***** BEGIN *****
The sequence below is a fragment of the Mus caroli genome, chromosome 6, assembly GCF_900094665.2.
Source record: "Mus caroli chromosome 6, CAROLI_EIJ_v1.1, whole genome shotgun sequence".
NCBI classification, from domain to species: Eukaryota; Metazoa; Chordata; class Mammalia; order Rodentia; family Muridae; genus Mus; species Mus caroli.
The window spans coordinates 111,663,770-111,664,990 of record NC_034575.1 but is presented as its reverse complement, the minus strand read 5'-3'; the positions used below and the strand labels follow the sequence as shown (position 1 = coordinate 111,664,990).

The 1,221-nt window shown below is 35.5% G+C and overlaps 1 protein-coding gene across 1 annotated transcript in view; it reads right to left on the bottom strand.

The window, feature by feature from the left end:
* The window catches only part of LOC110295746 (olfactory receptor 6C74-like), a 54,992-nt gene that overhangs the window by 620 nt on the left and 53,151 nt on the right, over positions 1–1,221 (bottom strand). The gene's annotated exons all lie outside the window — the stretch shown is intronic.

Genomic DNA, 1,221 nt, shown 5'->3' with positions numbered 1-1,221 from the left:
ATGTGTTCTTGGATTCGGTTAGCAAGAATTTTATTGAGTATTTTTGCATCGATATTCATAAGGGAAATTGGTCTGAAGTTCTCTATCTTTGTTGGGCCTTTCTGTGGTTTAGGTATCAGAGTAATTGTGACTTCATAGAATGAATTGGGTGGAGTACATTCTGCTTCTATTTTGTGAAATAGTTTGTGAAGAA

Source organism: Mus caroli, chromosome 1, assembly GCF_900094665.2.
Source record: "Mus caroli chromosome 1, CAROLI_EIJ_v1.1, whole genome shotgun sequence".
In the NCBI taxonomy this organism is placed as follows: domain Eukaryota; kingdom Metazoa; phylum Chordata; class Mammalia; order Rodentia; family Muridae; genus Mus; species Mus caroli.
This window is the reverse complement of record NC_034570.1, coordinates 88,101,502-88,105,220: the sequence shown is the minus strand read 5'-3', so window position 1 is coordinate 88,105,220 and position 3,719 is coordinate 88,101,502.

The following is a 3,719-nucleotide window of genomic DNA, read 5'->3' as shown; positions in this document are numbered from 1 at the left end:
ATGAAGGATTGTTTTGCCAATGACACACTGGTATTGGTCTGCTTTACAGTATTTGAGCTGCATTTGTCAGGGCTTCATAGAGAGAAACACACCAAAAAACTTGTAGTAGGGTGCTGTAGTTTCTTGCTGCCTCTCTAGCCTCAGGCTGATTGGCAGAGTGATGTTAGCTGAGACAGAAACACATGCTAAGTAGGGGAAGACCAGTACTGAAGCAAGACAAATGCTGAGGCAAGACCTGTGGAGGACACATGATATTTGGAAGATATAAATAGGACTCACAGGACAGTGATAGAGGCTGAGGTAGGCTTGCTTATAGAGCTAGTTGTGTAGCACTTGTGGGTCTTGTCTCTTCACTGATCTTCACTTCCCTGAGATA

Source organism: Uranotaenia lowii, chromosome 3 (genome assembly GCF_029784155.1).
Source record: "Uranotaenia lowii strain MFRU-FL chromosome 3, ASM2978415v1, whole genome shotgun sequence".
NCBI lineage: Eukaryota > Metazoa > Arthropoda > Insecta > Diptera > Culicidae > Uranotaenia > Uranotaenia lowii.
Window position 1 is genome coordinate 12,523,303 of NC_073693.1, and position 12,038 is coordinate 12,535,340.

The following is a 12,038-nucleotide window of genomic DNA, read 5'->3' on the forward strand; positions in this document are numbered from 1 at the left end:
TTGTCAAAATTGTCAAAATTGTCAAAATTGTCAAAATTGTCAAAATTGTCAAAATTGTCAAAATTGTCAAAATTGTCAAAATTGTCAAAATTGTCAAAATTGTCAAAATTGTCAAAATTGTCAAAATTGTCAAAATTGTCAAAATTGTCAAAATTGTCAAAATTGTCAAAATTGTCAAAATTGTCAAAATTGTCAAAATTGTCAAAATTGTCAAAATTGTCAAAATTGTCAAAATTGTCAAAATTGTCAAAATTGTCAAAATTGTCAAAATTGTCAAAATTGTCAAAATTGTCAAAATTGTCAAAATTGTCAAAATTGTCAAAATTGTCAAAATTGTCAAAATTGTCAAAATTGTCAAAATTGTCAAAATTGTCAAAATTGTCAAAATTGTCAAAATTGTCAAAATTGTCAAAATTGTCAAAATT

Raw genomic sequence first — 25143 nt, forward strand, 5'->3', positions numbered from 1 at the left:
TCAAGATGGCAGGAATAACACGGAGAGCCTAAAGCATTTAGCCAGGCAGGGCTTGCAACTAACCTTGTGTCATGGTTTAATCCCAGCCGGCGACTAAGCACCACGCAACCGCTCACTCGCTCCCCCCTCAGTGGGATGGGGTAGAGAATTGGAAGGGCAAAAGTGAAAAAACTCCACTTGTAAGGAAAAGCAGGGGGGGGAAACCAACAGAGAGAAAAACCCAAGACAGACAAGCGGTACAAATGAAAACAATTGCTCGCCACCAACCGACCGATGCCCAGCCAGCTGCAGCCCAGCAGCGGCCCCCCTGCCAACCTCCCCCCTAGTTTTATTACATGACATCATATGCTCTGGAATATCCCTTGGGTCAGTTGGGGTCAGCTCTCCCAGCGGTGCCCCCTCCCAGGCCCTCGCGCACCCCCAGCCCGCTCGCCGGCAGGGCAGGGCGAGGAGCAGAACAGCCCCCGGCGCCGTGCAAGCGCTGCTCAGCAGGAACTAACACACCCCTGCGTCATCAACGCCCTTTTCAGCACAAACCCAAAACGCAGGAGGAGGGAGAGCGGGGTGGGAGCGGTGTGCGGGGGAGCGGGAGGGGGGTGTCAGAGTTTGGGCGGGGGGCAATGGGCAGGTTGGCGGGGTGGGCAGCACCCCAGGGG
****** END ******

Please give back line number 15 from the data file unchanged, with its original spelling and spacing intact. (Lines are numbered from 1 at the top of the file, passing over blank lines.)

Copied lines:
ATGAAGGATTGTTTTGCCAATGACACACTGGTATTGGTCTGCTTTACAGTATTTGAGCTGCATTTGTCAGGGCTTCATAGAGAGAAACACACCAAAAAACTTGTAGTAGGGTGCTGTAGTTTCTTGCTGCCTCTCTAGCCTCAGGCTGATTGGCAGAGTGATGTTAGCTGAGACAGAAACACATGCTAAGTAGGGGAAGACCAGTACTGAAGCAAGACAAATGCTGAGGCAAGACCTGTGGAGGACACATGATATTTGGAAGATATAAATAGGACTCACAGGACAGTGATAGAGGCTGAGGTAGGCTTGCTTATAGAGCTAGTTGTGTAGCACTTGTGGGTCTTGTCTCTTCACTGATCTTCACTTCCCTGAGATA